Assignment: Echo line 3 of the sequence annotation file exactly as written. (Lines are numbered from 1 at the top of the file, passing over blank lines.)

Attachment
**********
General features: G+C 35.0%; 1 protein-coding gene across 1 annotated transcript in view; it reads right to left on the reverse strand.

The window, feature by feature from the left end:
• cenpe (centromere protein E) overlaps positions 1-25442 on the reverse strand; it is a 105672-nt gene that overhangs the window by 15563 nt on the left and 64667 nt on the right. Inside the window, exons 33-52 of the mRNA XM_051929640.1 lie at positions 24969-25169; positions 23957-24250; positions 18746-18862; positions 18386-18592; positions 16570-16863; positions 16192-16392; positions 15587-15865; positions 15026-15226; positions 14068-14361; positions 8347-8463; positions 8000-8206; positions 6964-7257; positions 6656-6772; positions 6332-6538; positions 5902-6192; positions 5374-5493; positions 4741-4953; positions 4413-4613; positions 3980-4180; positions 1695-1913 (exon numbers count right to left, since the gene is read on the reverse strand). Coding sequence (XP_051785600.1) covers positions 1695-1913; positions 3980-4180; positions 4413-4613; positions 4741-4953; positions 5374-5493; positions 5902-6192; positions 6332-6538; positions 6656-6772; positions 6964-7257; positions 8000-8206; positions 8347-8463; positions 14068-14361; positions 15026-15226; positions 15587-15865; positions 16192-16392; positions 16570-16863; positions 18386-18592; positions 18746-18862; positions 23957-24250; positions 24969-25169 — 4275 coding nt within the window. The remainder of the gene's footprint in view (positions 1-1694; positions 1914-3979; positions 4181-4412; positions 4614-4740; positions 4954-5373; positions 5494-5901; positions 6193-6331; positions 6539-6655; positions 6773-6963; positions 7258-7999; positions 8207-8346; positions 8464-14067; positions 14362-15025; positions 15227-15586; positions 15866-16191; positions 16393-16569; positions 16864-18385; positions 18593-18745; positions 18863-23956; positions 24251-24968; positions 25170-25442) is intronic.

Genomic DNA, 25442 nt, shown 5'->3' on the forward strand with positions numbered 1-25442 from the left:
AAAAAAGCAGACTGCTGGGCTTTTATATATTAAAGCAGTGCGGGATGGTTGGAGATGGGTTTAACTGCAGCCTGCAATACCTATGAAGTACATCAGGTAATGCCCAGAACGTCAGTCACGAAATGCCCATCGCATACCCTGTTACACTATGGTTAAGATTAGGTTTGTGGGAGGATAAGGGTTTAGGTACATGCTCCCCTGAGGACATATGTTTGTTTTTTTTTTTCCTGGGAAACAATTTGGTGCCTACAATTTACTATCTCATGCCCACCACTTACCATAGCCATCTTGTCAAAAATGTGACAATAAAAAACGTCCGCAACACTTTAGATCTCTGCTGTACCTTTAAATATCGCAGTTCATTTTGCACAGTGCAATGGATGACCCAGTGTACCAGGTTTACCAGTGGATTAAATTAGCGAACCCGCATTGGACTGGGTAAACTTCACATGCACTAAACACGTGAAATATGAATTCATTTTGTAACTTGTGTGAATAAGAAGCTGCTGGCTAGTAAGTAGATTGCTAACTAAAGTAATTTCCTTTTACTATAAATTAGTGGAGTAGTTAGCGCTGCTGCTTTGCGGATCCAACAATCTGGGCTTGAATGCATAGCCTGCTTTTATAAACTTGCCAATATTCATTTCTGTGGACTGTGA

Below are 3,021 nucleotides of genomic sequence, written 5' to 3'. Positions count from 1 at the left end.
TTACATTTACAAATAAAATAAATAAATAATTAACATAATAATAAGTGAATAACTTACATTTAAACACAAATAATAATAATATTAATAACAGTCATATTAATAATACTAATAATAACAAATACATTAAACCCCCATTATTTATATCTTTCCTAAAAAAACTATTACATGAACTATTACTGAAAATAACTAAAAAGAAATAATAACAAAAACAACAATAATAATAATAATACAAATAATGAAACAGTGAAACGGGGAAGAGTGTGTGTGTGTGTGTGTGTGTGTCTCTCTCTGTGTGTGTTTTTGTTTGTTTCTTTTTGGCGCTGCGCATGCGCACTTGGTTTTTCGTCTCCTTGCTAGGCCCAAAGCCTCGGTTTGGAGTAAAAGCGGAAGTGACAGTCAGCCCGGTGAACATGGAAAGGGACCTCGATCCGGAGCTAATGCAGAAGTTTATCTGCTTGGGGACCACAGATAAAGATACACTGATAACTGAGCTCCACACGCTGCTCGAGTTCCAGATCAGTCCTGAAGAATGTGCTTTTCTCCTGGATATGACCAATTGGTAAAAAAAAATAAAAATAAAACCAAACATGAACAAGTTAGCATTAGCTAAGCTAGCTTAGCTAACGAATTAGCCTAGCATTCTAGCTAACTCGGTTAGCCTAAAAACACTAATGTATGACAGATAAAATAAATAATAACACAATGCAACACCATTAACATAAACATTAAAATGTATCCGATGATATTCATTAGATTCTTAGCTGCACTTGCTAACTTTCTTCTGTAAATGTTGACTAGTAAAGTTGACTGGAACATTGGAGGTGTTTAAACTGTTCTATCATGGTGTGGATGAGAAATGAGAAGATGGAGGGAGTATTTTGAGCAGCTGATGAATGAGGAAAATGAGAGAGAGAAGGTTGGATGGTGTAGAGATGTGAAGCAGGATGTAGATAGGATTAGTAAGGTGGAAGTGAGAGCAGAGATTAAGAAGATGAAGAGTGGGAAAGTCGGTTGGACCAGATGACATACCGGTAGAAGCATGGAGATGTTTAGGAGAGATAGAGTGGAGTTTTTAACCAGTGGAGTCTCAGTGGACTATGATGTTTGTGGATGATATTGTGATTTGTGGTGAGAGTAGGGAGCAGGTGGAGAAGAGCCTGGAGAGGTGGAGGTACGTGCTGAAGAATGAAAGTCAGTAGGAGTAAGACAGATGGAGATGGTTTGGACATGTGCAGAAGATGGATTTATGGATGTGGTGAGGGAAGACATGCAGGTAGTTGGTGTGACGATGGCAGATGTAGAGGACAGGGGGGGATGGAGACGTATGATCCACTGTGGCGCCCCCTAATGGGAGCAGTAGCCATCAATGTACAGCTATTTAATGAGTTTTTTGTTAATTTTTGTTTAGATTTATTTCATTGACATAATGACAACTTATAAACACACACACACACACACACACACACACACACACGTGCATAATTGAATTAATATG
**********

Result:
• cenpe (centromere protein E) overlaps positions 1-25442 on the reverse strand; it is a 105672-nt gene that overhangs the window by 15563 nt on the left and 64667 nt on the right. Inside the window, exons 33-52 of the mRNA XM_051929640.1 lie at positions 24969-25169; positions 23957-24250; positions 18746-18862; positions 18386-18592; positions 16570-16863; positions 16192-16392; positions 15587-15865; positions 15026-15226; positions 14068-14361; positions 8347-8463; positions 8000-8206; positions 6964-7257; positions 6656-6772; positions 6332-6538; positions 5902-6192; positions 5374-5493; positions 4741-4953; positions 4413-4613; positions 3980-4180; positions 1695-1913 (exon numbers count right to left, since the gene is read on the reverse strand). Coding sequence (XP_051785600.1) covers positions 1695-1913; positions 3980-4180; positions 4413-4613; positions 4741-4953; positions 5374-5493; positions 5902-6192; positions 6332-6538; positions 6656-6772; positions 6964-7257; positions 8000-8206; positions 8347-8463; positions 14068-14361; positions 15026-15226; positions 15587-15865; positions 16192-16392; positions 16570-16863; positions 18386-18592; positions 18746-18862; positions 23957-24250; positions 24969-25169 — 4275 coding nt within the window. The remainder of the gene's footprint in view (positions 1-1694; positions 1914-3979; positions 4181-4412; positions 4614-4740; positions 4954-5373; positions 5494-5901; positions 6193-6331; positions 6539-6655; positions 6773-6963; positions 7258-7999; positions 8207-8346; positions 8464-14067; positions 14362-15025; positions 15227-15586; positions 15866-16191; positions 16393-16569; positions 16864-18385; positions 18593-18745; positions 18863-23956; positions 24251-24968; positions 25170-25442) is intronic.